Ballet Austin - Light/The Holocaust and Humanity Project, photo by Tony Spielberg

Hotel Occupancy Tax (HOT)

Eric-Darius_Jeff-Golub-2.jpg

Eric Darius
Bishop Arts Theatre Center, (formerly) TeCo Theatrical Productions, Inc., Dallas, 2010
Photo by Jacquie Patrick

 

"When the arts thrive, our communities thrive!"

The HOT Toolkit!

In the most challenging of times, in the middle of the COVID pandemic, Texans for the Arts Foundation (TFAF) launched the Municipal Hotel Occupancy Tax (HOT) Toolkit, an online resource for arts, municipal, hotel, and tourism leaders sharing what you need to know about Texas’ Municipal Hotel Occupancy Tax, Chapter 351 of the Texas Tax Code.

 

 

 

 

 

 

 

 

 

The goal of the HOT Toolkit is to ensure that the arts are at-the-decision-making-table and give voice as to why investing the allowable “up to 15% for the arts” is a sound investment in creativity and the social health and economic well-being of every community. 

Added to Chapter 351 of the Texas Tax Code in 1977, “the arts” were recognized for playing a vital role in attracting businesses to Texas communities. They added dynamism, fostered a creative workforce, provided opportunities for all ages, backgrounds and generations to engage in civic life, and they built bridges for people of different cultures to live, play and work together.

Over the past 43 years, as travel and tourism across Texas grew, as the number of hotels increased and with the advent of short-term rentals like AirBnBs, HOT revenue became a major player in the tourism economy – from convention centers as anchor business enterprises, to convention & tourism bureaus as major communication and marketing drivers, to the arts and culture sector as the foundation for a community’s creative identity. Additional uses such as preservation, and in some communities, sports facilities and beaches, also grew to benefit from the Hotel Occupancy Tax.

While HOT revenue was increasing, confusion over the allowable uses of HOT including how the Tax Code really worked, who made decisions about the use of HOT, and how those decisions were implemented became frequent questions fielded by Texans for the Arts Foundation.

It became clear that a comprehensive resource was needed to make HOT accessible and understandable to stakeholders; namely, the arts, municipal, and hotel and tourism leaders.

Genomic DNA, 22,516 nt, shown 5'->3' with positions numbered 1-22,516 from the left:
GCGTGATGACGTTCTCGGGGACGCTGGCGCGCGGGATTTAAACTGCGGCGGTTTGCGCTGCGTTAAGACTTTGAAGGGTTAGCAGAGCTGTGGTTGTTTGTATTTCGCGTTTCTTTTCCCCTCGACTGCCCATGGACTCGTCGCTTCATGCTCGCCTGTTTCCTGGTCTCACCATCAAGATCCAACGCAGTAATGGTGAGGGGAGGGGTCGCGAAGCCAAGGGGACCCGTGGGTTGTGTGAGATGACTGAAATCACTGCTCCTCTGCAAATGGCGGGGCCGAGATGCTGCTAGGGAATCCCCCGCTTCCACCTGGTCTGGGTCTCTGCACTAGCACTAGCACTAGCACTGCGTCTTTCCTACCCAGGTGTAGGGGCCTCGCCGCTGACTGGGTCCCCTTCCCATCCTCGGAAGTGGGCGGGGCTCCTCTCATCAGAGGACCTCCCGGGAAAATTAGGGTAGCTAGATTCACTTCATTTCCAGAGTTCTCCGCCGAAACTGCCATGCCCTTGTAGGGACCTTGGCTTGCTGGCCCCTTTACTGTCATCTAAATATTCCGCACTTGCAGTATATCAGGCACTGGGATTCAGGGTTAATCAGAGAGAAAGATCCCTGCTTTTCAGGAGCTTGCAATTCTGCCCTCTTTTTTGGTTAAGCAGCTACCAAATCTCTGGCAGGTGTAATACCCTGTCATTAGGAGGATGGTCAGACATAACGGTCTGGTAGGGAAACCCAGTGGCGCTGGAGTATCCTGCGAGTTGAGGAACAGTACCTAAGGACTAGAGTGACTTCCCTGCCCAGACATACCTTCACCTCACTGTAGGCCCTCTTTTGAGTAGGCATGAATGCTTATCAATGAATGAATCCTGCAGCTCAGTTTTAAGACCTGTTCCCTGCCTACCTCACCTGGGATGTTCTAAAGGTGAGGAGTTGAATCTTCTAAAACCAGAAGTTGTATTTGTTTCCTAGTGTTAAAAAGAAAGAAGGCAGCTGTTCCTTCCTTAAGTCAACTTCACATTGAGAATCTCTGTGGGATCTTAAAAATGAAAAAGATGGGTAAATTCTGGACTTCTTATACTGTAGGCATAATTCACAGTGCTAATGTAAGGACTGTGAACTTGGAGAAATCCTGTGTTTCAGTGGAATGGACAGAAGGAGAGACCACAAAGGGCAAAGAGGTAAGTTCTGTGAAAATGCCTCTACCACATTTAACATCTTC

With a grant from Houston Endowment, Texans for the Arts Foundation was able to undertake this significant project. Houston Endowment recognized that by investing in the research and development of the Toolkit, it would have a significant impact in the Greater Houston region and could have a statewide impact on increasing public resources for the arts. Additionally, the Toolkit would contribute to the conversation about the role the arts play in community health, well-being, and in the recovery of communities across Texas through and beyond the pandemic."

Just as Texans for the Arts Foundation was setting a date for the official launch of the HOT Toolkit last spring, the world turned upside down due to COVID-19. With the instant halt of travel and tourism, the shuttering of the arts and culture sector, and with municipalities facing critical economic and health crises, TFAF stopped the final planning and questioned whether the site would still be relevant, whether it should be reframed, whether it should be rewritten. 

After a thoughtful pause, TFAF realized that now more than ever, we should focus on completing the Toolkit to ensure that when travel and tourism return to our communities, we will be ready and at-the-table, investing HOT receipts in a way that will contribute to the economic and social revitalization of our communities. In fact, it’s even MORE crucial now than ever that stakeholders from arts organizations, municipalities, hotels, and the tourism industry work side by side with our communities’ best interests in mind.

In addition to the support from the Houston Endowment, Texans for the Arts Foundation has a strong partnership with the Texas Hotel & Lodging Association (THLA) which laid the groundwork for approaching the Toolkit through the respective arts, municipal, and hotel portals.  TFAF and THLA’s Memorandum of Understanding, drafted and signed in 2013, is a foundational document that has shaped the use of HOT in municipalities through a shared understanding of the tax law between both organizations, now further expanded with the language in the Toolkit!

For more information go to: http://www.hottoolkit.com

 

 

 

 


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